Handling Mortgage Arrears – Terminology

Moratorium:
The lender agrees to freeze the repayments on the mortgage account for a specified period, normally 3-6 months. The borrower, with the consent of the Lender, makes no mortgage repayments during this period. This is most suited to a borrower who believes that their current financial issues are short term and their situation will improve in the coming months. What happens is that the borrower makes no payments to the lender on their loan however the interest that falls due is capitalised added to the loan, so the overall debt increases.

Extension of Term:
The lender agrees to increase the term from 20 years to 30 years, this reduction in the monthly capital portion of the mortgage means the borrower will pay a reduced monthly premium. however the loan will take longer to repay, resulting in a massive increase in the total cost of credit.

Interest only Facility:
The lender agrees to accept interest only payments for a limited period of time. This suits a borrower who is struggling to meet their current monthly repayments but are able to pay the reduced monthly repayments. The lender will normally agree to this arrangement if the borrowers situation might improve in the short term sometimes they are swayed if there is adequate equity in the property. During this period the borrow pays a reduced monthly repayment however no payment is made off the capital. When normal repayments start the monthly repayments will increase to allow the loan to be repaid within the term of the loan.

Payment Agreement:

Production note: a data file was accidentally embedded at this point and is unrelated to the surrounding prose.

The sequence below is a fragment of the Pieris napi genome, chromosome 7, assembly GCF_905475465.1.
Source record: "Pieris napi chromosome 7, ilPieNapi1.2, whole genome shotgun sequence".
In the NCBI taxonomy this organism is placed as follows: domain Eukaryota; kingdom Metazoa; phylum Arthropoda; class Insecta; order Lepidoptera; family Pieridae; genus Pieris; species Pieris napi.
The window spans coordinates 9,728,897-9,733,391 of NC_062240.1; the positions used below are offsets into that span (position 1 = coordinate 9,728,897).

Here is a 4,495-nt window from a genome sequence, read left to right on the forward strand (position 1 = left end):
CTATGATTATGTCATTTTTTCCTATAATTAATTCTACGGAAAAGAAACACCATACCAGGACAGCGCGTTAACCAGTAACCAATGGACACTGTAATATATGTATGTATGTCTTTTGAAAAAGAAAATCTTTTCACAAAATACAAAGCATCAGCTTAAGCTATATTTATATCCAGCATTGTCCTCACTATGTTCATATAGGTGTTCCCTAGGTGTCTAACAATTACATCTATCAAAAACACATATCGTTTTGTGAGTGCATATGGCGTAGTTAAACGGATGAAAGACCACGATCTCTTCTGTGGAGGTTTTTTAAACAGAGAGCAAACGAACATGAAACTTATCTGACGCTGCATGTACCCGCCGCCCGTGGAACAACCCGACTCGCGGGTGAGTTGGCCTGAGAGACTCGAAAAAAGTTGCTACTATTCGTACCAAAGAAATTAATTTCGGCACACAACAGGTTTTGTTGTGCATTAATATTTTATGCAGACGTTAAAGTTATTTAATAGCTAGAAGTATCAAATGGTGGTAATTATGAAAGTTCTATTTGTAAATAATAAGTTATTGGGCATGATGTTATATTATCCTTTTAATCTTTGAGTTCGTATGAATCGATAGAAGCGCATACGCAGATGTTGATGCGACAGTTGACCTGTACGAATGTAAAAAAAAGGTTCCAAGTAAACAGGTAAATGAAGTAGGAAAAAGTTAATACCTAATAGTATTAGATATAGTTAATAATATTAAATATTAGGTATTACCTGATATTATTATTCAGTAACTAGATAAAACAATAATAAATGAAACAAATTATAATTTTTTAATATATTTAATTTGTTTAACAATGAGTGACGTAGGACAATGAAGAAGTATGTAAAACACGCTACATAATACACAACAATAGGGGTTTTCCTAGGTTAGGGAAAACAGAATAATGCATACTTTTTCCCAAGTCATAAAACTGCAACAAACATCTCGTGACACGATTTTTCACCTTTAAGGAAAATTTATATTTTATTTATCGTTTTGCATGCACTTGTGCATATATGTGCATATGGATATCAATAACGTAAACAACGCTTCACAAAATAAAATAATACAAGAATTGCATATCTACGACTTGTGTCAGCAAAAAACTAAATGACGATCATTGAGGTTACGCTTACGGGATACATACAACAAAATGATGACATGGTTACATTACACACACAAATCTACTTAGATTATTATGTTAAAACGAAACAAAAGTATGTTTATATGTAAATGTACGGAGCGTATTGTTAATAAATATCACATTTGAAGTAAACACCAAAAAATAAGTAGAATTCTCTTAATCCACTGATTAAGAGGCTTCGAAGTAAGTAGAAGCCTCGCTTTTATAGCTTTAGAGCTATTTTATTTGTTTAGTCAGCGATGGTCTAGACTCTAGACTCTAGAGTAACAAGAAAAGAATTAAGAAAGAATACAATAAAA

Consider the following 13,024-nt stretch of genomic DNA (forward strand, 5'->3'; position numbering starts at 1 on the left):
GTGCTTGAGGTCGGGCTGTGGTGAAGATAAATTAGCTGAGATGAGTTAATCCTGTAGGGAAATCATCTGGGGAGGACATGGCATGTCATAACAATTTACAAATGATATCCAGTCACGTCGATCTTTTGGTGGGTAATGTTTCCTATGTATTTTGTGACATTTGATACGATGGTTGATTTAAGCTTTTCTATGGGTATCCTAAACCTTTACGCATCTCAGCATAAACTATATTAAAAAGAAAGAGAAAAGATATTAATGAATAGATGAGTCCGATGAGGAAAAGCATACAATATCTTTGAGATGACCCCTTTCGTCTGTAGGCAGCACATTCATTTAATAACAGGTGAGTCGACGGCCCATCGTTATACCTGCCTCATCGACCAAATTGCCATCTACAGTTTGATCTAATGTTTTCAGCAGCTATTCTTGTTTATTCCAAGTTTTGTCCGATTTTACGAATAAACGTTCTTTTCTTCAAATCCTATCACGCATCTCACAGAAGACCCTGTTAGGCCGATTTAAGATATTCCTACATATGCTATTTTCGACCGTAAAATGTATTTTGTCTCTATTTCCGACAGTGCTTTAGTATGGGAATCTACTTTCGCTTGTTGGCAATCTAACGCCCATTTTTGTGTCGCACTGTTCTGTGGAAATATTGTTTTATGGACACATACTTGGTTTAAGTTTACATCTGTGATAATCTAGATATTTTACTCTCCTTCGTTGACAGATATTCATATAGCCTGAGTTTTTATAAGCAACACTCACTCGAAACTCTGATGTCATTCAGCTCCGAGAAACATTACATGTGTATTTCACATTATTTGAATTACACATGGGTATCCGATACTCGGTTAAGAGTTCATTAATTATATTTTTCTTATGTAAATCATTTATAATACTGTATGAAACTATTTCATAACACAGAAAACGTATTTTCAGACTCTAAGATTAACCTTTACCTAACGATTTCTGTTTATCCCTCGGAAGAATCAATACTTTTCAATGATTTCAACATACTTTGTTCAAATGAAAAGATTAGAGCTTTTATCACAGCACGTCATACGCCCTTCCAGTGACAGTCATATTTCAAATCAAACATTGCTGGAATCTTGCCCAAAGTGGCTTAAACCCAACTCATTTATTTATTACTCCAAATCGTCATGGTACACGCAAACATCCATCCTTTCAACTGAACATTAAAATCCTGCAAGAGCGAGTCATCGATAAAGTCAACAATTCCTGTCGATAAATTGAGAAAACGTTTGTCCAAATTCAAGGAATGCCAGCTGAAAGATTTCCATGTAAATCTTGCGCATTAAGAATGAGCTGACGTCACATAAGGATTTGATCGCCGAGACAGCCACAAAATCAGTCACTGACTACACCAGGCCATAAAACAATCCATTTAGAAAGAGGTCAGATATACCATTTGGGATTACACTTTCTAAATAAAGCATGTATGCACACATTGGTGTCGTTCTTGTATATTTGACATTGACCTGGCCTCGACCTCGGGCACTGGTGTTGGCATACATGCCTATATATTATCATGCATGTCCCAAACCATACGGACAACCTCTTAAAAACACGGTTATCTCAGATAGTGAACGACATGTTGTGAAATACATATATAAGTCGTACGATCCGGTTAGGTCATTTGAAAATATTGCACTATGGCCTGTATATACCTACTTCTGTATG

The lender agree to a reduced monthly repayment in line with the borrowers income, this is reviewed regularly. This method suits borrowers who can not meet the full monthly interest repayments but can meet a reduced payment, they must also have the prospect of increased repayments capacity in the medium term. What happens is that any unpaid interest in capitalised and there will no repayments off the capital, this means that there will be interest on top of accrued interest, hence the capital owing will increase.

Debt Consolidation:
The lender will look at consolidating all the borrowers debts, mortgage, car, personal loans, etc, with the intent of reducing the borrowers overall monthly outgoings. There must be sufficient equity in the property. This will only be consider by the lender on a “case by case” basis, the borrower must show discipline with their financial affairs and that there is a genuine reason for the situation they are in. The borrowers overall monthly repayments are reduced as they are only making one monthly repayment, however they now have previously short term loans secured on their home, the overall loan on their home increases.

Capitalising Arrears:
The lender agrees to add arrears to the capital outstanding, this might be considered when a borrower demonstrates that they have returned to a repayment pattern in line with the original mortgage repayments and there is sufficient equity in the property. This means that the capital outstanding increases and the borrower will be paying interest on previously accrued interest.

Sale of Property :
This is when the borrower voluntarily sells the property and uses the proceeds to pay off the mortgage. This would suit a borrower who realises that the debt is unsustainable and would prefer to clear the debt. The risk here is that the sale of the property does not clear mortgage debt, plus any associated costs with the sale.

Voluntary Agreement:
This is when the borrower surrenders ownership of the property to the lender, who can then use their “power of sale” to sell the property and avoid legal expenses relating to repossession of the property. This action would suit a borrower who realises that their situation is unsustainable and who want to avoid further expense. The lender has the responsibility for any costs associated with the sales of the property.

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